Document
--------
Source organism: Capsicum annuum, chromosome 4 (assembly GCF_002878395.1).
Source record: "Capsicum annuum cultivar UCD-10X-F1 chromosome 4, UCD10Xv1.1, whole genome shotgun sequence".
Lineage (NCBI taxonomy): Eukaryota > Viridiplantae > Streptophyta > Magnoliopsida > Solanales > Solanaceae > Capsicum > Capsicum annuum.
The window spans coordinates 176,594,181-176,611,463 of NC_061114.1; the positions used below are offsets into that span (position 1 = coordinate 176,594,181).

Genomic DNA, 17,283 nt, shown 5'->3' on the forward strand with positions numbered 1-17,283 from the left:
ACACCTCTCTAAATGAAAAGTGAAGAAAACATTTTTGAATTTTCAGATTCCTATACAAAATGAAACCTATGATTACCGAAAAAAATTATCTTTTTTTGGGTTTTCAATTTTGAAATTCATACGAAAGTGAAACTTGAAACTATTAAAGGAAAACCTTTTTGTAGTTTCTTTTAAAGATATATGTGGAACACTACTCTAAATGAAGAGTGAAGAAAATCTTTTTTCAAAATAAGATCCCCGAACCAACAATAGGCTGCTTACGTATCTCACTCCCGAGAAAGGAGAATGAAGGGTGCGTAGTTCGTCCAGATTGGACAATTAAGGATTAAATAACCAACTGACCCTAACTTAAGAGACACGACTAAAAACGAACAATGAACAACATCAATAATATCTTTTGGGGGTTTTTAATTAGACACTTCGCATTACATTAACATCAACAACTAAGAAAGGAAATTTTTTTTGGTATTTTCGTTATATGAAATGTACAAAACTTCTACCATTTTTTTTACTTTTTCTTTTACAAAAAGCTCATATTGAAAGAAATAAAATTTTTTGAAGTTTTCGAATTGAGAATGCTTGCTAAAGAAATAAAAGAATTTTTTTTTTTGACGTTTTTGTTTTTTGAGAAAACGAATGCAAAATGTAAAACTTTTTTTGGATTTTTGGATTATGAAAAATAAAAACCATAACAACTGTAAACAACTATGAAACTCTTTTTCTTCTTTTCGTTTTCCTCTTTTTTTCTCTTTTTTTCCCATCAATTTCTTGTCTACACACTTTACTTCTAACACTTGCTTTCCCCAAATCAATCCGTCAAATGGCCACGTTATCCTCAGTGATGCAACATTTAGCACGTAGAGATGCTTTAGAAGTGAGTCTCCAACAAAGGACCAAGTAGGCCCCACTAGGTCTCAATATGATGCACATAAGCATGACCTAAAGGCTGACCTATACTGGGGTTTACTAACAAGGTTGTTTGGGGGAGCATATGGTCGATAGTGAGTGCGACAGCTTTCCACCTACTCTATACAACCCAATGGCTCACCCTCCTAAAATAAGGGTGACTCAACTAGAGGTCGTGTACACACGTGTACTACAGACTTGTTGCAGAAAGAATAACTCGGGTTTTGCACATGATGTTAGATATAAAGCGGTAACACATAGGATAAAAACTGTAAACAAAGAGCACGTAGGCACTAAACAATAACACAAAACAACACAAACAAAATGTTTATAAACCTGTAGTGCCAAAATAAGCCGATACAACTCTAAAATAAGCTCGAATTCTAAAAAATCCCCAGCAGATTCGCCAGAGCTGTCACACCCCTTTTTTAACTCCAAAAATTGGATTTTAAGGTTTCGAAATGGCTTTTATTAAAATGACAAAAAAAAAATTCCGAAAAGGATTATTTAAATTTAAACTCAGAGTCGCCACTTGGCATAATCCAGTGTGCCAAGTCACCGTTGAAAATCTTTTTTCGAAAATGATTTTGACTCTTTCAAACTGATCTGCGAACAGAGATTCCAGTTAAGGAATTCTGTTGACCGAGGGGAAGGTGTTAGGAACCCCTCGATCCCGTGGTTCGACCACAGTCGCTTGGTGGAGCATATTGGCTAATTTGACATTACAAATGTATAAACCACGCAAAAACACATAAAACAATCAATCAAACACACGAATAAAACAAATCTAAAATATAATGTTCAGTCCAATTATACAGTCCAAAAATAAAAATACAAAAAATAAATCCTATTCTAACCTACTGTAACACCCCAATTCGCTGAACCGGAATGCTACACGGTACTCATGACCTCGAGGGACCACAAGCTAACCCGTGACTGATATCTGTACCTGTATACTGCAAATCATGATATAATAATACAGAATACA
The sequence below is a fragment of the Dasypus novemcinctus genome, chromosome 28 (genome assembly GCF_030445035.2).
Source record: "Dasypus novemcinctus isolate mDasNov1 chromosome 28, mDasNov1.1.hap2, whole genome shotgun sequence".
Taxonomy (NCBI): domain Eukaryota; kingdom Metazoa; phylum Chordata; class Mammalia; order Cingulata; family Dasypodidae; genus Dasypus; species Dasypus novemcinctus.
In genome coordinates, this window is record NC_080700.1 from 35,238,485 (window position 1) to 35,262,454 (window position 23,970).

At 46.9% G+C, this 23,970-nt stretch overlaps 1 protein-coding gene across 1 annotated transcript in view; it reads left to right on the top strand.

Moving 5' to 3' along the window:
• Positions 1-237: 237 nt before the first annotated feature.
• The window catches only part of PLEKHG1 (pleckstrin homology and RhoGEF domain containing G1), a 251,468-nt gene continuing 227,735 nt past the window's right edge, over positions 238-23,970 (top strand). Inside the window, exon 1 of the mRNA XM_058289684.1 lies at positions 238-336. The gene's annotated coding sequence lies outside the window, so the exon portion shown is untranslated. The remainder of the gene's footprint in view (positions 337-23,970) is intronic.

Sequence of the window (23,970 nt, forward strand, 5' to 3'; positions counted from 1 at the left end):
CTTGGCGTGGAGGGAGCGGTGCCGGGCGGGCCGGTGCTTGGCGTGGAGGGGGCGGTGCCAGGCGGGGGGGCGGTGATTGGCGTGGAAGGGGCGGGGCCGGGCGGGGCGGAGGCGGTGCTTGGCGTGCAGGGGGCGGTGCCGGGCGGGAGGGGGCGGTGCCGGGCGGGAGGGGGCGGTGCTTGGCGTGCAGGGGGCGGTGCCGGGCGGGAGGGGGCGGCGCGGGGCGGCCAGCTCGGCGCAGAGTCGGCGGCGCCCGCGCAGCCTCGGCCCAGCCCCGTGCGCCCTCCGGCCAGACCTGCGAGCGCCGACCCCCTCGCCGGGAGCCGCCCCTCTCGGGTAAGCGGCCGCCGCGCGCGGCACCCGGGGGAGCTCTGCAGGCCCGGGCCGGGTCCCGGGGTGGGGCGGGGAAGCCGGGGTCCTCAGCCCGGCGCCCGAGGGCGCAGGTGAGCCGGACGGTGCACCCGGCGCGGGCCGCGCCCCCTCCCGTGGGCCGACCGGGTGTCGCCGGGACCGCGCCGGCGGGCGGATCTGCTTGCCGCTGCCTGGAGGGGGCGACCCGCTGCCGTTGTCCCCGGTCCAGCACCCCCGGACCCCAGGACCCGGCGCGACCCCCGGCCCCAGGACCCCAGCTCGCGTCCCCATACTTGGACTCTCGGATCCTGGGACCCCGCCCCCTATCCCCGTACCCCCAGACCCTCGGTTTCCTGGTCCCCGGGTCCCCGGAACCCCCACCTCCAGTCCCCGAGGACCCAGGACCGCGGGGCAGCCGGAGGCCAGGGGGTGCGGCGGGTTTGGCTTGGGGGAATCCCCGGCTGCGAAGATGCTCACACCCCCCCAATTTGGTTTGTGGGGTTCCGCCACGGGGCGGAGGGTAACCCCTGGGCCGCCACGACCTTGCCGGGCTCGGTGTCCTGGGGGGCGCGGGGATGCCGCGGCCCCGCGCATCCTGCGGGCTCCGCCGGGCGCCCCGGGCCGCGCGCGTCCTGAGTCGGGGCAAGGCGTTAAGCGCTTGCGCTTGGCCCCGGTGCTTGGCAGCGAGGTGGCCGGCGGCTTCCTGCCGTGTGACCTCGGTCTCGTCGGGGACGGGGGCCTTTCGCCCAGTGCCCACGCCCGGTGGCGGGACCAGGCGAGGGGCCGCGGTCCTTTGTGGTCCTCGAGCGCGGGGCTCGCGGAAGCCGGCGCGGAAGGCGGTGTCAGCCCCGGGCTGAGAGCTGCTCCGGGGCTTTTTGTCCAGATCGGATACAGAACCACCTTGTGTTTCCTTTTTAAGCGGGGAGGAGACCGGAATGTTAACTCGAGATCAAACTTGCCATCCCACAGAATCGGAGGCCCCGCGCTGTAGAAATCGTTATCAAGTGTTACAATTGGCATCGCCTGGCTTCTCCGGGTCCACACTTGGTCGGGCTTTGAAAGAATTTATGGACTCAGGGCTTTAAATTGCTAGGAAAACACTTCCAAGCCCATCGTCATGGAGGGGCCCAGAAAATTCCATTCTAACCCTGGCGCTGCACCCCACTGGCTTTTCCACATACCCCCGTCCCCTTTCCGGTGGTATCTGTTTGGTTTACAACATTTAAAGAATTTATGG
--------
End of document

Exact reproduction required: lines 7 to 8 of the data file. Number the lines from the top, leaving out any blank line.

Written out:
The sequence below is a fragment of the Dasypus novemcinctus genome, chromosome 28 (genome assembly GCF_030445035.2).
Source record: "Dasypus novemcinctus isolate mDasNov1 chromosome 28, mDasNov1.1.hap2, whole genome shotgun sequence".